Marty Mornhinweg was named the twenty-first head coach in franchise history on January 21, 2001, after owner William Clay Ford, Sr. controversially fired 2000 interim coach Gary Moeller.The season began with much optimism, with the Lions hoping to improve on their 9–7 record from 2000; however, the Lions were extremely disappointing and had the worst start to an NFL season since the 1986 Indianapolis Colts began 0–13. They were widely believed to be likely to suffer the NFL’s first 0–16 season before they defeated the Minnesota Vikings. Prior to that, they had lost an NFL record nine consecutive games by eight points or less.Seven seasons later, the Lions went 0–16 after a week 17 loss to the Green Bay Packers. This was the final season that the Lions played at the Pontiac Silverdome before moving to Ford Field the following season, as well as the final season for the NFC Central Division, which would dissolve following the NFL's realignment in 2002.

This would also be the first season under new general manager Matt Millen, as he would be the team's GM for the next six seasons and first 3 games of the 2008 season. This would start a stage of futility for the Lions, as they would fail to post a winning record with Millen as GM.

2002 Detroit Lions season

The 2002 Detroit Lions season was the 73rd season in franchise history. It was the Lions’ inaugural season at the new Ford Field in Downtown Detroit and their first in the city since the team left Tiger Stadium after the 1974 season. Following the season, Marty Mornhinweg was fired and Steve Mariucci was hired as the Lions' head coach. The Lions entered the 2002 season looking to improve on their 2–14 record from 2001 and make the playoffs for the first time since 1999. They improved on their record, winning 3 games, but continued to disappoint, as the Lions began the season 0–3. By week 9, the Lions had a 3–5 record after a win over the Dallas Cowboys. However, after that win, the Lions lost their remaining 8 games to finish the season 3–13 and failed to reach the playoffs. The Lions also went 0–8 on the road for the second straight season. As a result, Marty Mornhinweg was fired after the season. In his 2 seasons as head coach, the Lions went 5–27 for a winning percentage of .156.

2002 Pro Bowl

The 2002 Pro Bowl was the NFL's all-star game for the 2001 season. The game was played on February 9, 2002, at Aloha Stadium in Honolulu, Hawaii. The final score was AFC 38, NFC 30. Rich Gannon of the Oakland Raiders was the game's MVP.

Kelvin Pritchett

Kelvin Pritchett (born October 24, 1969) is a former American football defensive tackle in the National Football League for the Detroit Lions and Jacksonville Jaguars. He was a first round selection by the Dallas Cowboys in the 1991 NFL Draft. He played college football at the University of Mississippi.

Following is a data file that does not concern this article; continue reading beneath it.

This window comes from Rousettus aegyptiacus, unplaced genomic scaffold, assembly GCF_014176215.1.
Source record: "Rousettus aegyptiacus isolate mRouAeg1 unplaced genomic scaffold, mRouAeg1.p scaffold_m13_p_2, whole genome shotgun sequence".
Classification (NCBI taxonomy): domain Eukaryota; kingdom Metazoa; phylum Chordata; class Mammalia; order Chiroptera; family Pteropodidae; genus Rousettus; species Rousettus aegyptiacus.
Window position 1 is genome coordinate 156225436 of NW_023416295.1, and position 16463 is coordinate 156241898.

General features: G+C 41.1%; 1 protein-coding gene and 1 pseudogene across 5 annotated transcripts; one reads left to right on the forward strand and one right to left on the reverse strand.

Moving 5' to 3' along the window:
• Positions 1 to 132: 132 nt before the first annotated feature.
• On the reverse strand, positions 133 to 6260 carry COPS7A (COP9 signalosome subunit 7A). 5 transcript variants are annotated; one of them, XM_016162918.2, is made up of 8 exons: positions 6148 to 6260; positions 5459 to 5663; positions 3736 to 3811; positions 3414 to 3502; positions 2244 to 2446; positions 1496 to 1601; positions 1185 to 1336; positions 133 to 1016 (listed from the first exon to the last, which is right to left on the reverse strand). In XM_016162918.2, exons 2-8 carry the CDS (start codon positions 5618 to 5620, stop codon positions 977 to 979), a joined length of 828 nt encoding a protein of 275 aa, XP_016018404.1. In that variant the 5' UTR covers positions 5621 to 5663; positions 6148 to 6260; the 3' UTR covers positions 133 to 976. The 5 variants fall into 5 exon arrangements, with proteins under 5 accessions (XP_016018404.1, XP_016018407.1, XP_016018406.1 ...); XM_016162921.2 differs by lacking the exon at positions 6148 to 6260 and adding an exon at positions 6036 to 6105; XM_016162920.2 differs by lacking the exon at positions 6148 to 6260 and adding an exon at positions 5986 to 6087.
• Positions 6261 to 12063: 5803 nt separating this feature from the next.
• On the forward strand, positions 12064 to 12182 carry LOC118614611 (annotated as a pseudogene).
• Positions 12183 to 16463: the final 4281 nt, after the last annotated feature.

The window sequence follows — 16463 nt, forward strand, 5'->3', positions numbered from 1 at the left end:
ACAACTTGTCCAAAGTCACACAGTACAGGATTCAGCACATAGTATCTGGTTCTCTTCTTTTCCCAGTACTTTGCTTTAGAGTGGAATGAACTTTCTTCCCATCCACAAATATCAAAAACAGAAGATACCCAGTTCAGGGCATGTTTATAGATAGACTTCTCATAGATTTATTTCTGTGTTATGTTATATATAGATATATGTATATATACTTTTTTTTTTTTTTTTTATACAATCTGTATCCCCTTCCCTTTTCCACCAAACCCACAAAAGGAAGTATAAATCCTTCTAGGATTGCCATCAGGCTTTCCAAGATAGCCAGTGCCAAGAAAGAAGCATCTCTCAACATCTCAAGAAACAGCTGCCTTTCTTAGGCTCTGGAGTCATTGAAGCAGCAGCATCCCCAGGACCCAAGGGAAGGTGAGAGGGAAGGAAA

List of Detroit Lions first-round draft picks

The Detroit Lions are a professional American football team based in Detroit, Michigan. They are members of the North Division of the National Football Conference (NFC) in the National Football League (NFL), and play their home games at Ford Field in Downtown Detroit.

Originally based in Portsmouth, Ohio and called the Portsmouth Spartans, the team began play in 1929 as an independent professional team, one of many such teams in the Ohio and Scioto River valleys. For the 1930 season, the Spartans formally joined the NFL as the other area independents folded because of the Great Depression. Despite success within the NFL, they could not survive in Portsmouth, then the NFL's smallest city. The team was purchased and moved to Detroit for the 1934 season.

The Lions have won four NFL Championships, tied for 9th overall in total championships amongst all 32 NFL franchises; although the last was in 1957, which gives the club the second-longest NFL championship drought behind the Arizona Cardinals. They are one of four current teams to have never played in the Super Bowl.

List of South Carolina State Bulldogs in the NFL Draft

This is a list of South Carolina State Bulldogs football players in the NFL Draft.

South Carolina State Bulldogs football

The South Carolina State Bulldogs football team represents South Carolina State University in college football. The Bulldogs play in NCAA Division I Football Championship as a member of the Mid-Eastern Athletic Conference (MEAC). A historically dominant football program, the Bulldogs lead the MEAC in conference championships. The school has produced three players enshrined in the Pro Football Hall of Fame including Harry Carson, Deacon Jones, and Marion Motley. Other legendary Bulldog players include Robert Porcher and Donnie Shell. Legendary former SC State Coach Willie Jeffries became the first African American Head Coach of a predominantly white Division 1-A football program, when he was hired to coach the Wichita State football program in 1979. Jeffries is enshrined in the College Football Hall of Fame.

This page is based on a Wikipedia article written by authors (here).
Text is available under the CC BY-SA 3.0 license; additional terms may apply.
Images, videos and audio are available under their respective licenses.